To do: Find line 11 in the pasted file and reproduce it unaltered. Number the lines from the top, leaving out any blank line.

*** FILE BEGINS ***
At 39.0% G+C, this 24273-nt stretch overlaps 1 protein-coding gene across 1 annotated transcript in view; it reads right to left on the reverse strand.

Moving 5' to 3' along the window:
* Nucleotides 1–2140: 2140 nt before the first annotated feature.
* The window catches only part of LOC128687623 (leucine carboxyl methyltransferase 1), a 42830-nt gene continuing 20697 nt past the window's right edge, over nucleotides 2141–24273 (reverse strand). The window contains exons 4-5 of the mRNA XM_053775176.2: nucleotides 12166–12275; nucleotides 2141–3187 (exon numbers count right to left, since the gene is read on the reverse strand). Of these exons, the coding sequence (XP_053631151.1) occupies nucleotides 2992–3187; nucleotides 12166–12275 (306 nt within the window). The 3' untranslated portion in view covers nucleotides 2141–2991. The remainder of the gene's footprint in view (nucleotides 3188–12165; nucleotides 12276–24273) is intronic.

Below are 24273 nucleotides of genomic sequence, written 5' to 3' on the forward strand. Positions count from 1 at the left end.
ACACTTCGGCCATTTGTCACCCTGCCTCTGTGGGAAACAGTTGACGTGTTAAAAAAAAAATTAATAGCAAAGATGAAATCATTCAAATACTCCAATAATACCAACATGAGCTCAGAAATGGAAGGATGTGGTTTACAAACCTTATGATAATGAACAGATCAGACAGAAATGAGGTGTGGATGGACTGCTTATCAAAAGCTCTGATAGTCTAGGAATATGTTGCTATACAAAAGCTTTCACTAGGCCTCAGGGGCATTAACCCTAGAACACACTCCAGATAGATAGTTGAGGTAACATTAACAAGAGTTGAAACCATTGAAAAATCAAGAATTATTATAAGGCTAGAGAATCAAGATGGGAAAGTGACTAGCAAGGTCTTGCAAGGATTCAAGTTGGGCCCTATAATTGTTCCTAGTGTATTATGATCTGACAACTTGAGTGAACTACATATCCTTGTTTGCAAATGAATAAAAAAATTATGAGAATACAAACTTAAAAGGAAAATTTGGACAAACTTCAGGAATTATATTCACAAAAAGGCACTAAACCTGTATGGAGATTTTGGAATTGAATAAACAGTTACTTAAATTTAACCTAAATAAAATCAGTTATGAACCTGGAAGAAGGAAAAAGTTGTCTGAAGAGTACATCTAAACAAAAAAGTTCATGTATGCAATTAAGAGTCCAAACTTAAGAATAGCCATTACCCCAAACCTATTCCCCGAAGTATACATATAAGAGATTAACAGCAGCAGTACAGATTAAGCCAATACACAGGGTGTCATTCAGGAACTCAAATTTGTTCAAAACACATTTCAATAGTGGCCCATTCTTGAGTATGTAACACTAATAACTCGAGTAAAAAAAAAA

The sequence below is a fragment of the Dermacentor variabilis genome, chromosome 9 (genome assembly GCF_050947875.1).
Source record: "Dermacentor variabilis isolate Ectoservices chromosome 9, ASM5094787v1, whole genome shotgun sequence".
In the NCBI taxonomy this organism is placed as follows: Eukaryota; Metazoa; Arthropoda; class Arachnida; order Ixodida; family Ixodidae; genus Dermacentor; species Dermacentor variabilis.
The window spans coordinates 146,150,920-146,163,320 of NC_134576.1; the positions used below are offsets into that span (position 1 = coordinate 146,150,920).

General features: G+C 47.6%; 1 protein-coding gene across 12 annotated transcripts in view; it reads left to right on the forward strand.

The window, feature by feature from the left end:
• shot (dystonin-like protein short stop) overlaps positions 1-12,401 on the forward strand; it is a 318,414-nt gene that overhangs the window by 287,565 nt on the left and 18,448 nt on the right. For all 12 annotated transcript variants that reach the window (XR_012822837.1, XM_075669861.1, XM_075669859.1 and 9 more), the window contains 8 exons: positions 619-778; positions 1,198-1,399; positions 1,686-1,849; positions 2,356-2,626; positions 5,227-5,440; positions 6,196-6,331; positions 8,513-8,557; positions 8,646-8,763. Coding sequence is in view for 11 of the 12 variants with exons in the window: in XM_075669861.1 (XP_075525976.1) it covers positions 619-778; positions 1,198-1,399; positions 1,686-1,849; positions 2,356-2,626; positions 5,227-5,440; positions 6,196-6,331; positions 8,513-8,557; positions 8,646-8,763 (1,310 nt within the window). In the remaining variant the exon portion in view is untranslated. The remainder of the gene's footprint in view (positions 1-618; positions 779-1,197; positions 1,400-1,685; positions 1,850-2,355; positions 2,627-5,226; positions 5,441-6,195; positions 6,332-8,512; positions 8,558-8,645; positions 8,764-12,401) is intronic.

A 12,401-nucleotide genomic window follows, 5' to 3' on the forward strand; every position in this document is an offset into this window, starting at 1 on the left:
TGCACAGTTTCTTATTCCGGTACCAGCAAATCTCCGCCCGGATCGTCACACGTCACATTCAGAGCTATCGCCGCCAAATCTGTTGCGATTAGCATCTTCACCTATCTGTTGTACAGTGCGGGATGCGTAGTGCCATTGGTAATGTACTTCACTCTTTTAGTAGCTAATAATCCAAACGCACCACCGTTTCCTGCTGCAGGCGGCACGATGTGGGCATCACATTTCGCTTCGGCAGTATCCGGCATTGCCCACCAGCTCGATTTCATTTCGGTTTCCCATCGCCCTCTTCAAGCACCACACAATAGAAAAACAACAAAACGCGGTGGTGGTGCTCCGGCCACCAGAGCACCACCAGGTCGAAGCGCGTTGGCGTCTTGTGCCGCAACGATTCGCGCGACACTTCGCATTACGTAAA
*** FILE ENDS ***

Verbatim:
General features: G+C 47.6%; 1 protein-coding gene across 12 annotated transcripts in view; it reads left to right on the forward strand.